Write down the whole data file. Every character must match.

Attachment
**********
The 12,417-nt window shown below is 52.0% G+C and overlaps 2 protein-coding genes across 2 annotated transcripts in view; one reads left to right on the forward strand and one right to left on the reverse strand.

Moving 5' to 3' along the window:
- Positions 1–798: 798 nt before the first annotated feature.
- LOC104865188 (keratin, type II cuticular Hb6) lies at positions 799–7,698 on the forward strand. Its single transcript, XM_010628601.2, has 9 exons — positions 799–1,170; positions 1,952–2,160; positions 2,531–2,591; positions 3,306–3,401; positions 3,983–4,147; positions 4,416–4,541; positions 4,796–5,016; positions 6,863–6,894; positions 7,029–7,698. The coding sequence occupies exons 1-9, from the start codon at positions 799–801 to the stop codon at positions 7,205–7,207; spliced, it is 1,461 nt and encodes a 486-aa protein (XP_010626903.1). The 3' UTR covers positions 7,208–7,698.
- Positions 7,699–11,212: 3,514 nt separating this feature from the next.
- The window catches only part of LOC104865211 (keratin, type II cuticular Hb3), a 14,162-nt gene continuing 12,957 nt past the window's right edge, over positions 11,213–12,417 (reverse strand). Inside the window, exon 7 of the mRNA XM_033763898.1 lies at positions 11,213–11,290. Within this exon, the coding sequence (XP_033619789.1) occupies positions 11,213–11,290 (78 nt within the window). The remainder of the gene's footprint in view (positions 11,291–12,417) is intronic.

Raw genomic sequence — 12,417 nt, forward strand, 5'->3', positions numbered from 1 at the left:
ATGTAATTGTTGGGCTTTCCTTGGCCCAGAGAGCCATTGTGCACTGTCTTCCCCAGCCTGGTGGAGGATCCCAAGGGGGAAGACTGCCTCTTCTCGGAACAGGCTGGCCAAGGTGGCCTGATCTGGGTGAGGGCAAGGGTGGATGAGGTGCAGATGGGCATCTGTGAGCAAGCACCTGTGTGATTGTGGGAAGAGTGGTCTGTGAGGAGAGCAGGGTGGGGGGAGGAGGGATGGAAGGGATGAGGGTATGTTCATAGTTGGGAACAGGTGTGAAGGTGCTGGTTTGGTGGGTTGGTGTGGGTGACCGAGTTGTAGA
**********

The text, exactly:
The 12,417-nt window shown below is 52.0% G+C and overlaps 2 protein-coding genes across 2 annotated transcripts in view; one reads left to right on the forward strand and one right to left on the reverse strand.

Moving 5' to 3' along the window:
- Positions 1–798: 798 nt before the first annotated feature.
- LOC104865188 (keratin, type II cuticular Hb6) lies at positions 799–7,698 on the forward strand. Its single transcript, XM_010628601.2, has 9 exons — positions 799–1,170; positions 1,952–2,160; positions 2,531–2,591; positions 3,306–3,401; positions 3,983–4,147; positions 4,416–4,541; positions 4,796–5,016; positions 6,863–6,894; positions 7,029–7,698. The coding sequence occupies exons 1-9, from the start codon at positions 799–801 to the stop codon at positions 7,205–7,207; spliced, it is 1,461 nt and encodes a 486-aa protein (XP_010626903.1). The 3' UTR covers positions 7,208–7,698.
- Positions 7,699–11,212: 3,514 nt separating this feature from the next.
- The window catches only part of LOC104865211 (keratin, type II cuticular Hb3), a 14,162-nt gene continuing 12,957 nt past the window's right edge, over positions 11,213–12,417 (reverse strand). Inside the window, exon 7 of the mRNA XM_033763898.1 lies at positions 11,213–11,290. Within this exon, the coding sequence (XP_033619789.1) occupies positions 11,213–11,290 (78 nt within the window). The remainder of the gene's footprint in view (positions 11,291–12,417) is intronic.

Raw genomic sequence — 12,417 nt, forward strand, 5'->3', positions numbered from 1 at the left:
ATGTAATTGTTGGGCTTTCCTTGGCCCAGAGAGCCATTGTGCACTGTCTTCCCCAGCCTGGTGGAGGATCCCAAGGGGGAAGACTGCCTCTTCTCGGAACAGGCTGGCCAAGGTGGCCTGATCTGGGTGAGGGCAAGGGTGGATGAGGTGCAGATGGGCATCTGTGAGCAAGCACCTGTGTGATTGTGGGAAGAGTGGTCTGTGAGGAGAGCAGGGTGGGGGGAGGAGGGATGGAAGGGATGAGGGTATGTTCATAGTTGGGAACAGGTGTGAAGGTGCTGGTTTGGTGGGTTGGTGTGGGTGACCGAGTTGTAGA